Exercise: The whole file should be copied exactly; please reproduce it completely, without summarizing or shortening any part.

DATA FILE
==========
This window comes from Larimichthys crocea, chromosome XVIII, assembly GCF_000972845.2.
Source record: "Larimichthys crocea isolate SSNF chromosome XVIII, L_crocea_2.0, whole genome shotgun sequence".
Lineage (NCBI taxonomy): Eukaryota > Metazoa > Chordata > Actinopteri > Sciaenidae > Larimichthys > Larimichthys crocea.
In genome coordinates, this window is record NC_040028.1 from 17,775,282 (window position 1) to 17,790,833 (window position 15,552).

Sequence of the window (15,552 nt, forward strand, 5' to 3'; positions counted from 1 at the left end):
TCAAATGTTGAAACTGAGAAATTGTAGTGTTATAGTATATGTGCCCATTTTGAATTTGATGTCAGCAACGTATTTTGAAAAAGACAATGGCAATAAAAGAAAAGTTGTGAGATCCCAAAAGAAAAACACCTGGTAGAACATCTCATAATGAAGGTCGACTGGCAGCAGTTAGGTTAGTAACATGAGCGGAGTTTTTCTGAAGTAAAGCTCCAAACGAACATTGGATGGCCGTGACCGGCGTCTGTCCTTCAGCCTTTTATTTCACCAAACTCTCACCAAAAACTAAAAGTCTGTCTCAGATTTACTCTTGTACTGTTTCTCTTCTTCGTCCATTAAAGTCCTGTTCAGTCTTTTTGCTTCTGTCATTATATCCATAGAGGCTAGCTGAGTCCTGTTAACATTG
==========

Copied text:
This window comes from Larimichthys crocea, chromosome XVIII, assembly GCF_000972845.2.
Source record: "Larimichthys crocea isolate SSNF chromosome XVIII, L_crocea_2.0, whole genome shotgun sequence".
Lineage (NCBI taxonomy): Eukaryota > Metazoa > Chordata > Actinopteri > Sciaenidae > Larimichthys > Larimichthys crocea.
In genome coordinates, this window is record NC_040028.1 from 17,775,282 (window position 1) to 17,790,833 (window position 15,552).

Sequence of the window (15,552 nt, forward strand, 5' to 3'; positions counted from 1 at the left end):
TCAAATGTTGAAACTGAGAAATTGTAGTGTTATAGTATATGTGCCCATTTTGAATTTGATGTCAGCAACGTATTTTGAAAAAGACAATGGCAATAAAAGAAAAGTTGTGAGATCCCAAAAGAAAAACACCTGGTAGAACATCTCATAATGAAGGTCGACTGGCAGCAGTTAGGTTAGTAACATGAGCGGAGTTTTTCTGAAGTAAAGCTCCAAACGAACATTGGATGGCCGTGACCGGCGTCTGTCCTTCAGCCTTTTATTTCACCAAACTCTCACCAAAAACTAAAAGTCTGTCTCAGATTTACTCTTGTACTGTTTCTCTTCTTCGTCCATTAAAGTCCTGTTCAGTCTTTTTGCTTCTGTCATTATATCCATAGAGGCTAGCTGAGTCCTGTTAACATTG